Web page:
KRG has 1.2 million people on its payroll that will cost the Kurdish government $ 772 monthly if paid in full. File photo: KRG
ERBIL, Kurdistan Region – The KRG has planned to reduce the salaries of high-earners by as much as 33 percent after a dramatic drop in revenue with the loss of Kirkuk’s oil fields, a government source told Rudaw
The government’s income has decreased from $565.5 million a month to $337.4 million, a 40 percent drop.
The new pay cuts will affect those who were skipped during a previous round of salary reductions as part of unpopular austerity measures in 2016.
The KRG will reduce “by a percentage” salaries of the security forces, including Asayesh and police, the source said.
Rank and file Peshmerga will not be affected, but commanders with high salaries will see their income cut by “33 percent.”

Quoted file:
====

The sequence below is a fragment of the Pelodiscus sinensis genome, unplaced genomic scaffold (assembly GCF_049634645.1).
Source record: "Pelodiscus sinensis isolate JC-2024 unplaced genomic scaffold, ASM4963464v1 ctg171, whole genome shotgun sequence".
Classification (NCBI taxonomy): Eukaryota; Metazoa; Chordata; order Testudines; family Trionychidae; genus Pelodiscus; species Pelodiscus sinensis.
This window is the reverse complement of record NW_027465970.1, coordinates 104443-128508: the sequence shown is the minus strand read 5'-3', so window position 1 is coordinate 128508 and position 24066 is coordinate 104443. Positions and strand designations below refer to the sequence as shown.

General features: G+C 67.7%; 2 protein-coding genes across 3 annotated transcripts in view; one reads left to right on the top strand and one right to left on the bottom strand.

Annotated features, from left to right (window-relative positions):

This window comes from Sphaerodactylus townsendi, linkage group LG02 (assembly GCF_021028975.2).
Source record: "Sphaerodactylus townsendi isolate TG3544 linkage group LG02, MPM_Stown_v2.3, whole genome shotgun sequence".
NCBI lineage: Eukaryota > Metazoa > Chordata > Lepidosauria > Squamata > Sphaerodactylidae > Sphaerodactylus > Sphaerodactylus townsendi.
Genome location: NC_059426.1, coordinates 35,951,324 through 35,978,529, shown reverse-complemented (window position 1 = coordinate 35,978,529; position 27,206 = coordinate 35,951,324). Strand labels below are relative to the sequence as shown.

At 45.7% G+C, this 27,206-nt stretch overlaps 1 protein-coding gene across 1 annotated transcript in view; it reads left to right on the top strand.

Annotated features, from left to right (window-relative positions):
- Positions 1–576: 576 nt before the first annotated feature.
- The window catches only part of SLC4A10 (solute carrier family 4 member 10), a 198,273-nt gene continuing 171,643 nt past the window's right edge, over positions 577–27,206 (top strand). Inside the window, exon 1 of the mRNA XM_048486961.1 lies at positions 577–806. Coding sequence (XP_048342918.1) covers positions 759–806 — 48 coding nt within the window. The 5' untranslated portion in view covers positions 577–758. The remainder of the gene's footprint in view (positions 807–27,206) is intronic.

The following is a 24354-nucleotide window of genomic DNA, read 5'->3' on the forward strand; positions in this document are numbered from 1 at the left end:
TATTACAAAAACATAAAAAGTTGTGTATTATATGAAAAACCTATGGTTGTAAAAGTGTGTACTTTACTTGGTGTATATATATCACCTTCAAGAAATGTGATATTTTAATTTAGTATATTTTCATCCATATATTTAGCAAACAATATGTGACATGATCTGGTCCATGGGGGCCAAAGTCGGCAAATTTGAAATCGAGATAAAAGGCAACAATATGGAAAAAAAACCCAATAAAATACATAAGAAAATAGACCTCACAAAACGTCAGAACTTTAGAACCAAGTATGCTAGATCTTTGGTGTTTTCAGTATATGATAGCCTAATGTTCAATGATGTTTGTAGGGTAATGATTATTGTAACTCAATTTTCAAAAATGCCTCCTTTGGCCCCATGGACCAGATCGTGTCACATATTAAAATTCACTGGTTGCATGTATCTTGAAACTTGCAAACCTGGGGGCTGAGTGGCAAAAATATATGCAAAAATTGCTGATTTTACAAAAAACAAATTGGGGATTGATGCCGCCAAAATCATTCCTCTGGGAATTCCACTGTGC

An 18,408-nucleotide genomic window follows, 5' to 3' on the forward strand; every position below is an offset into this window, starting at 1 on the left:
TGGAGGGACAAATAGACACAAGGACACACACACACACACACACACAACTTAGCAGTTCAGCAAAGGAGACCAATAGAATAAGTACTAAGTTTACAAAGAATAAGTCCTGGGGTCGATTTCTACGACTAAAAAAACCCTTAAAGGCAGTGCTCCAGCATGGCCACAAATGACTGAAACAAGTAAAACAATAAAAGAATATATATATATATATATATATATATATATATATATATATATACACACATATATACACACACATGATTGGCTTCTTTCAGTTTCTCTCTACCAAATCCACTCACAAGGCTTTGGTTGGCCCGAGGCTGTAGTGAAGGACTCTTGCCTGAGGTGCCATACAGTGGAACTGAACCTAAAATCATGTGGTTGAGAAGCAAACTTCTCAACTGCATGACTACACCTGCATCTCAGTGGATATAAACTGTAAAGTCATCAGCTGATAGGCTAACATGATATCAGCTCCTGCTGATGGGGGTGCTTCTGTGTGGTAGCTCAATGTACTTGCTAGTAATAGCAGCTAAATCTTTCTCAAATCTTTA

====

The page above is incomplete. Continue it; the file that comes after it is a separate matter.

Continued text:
Ministers at a KRG cabinet meeting headed by Prime Minister Nechirvan Barzani on Monday discussed forecasts for oil and non-oil revenues for the first half of 2018.
The cabinet, following the discussion of two reports from the Region’s Ministry of Natural Resources and the Ministry of Finances, decided that public sector salaries will be “the priority,” but did not release any revenue figures.
The KRG will announce the new salary reductions in the future, the source explained.
Under the salary system introduced in 2016, most of the public employees saw their wages reduced by as much as 40 percent in some cases.
The KRG was on the road to financial recovery before the October events, mainly because of higher oil prices, and KRG officials promised to make changes so that employees would receive higher portions of their salaries.
The financial crisis, sparked by Baghdad’s budget cut in early 2014, was made worse by the high cost of the war with ISIS.
Kurdish oil exports now stand at about 250,000 bpd, down from an estimated 550,000 bpd in early October. It is much lower than the goal of 700,000 bpd by the end of 2017 or early next year.
The government has also increased taxes and fees on many basic services like new car registration and real estate purchases. These were introduced as part of efforts to collect more non-oil revenue.
The government also hoped that its biometric payroll system would help to decrease its payroll by weeding out ghost employees and double-salary recipients.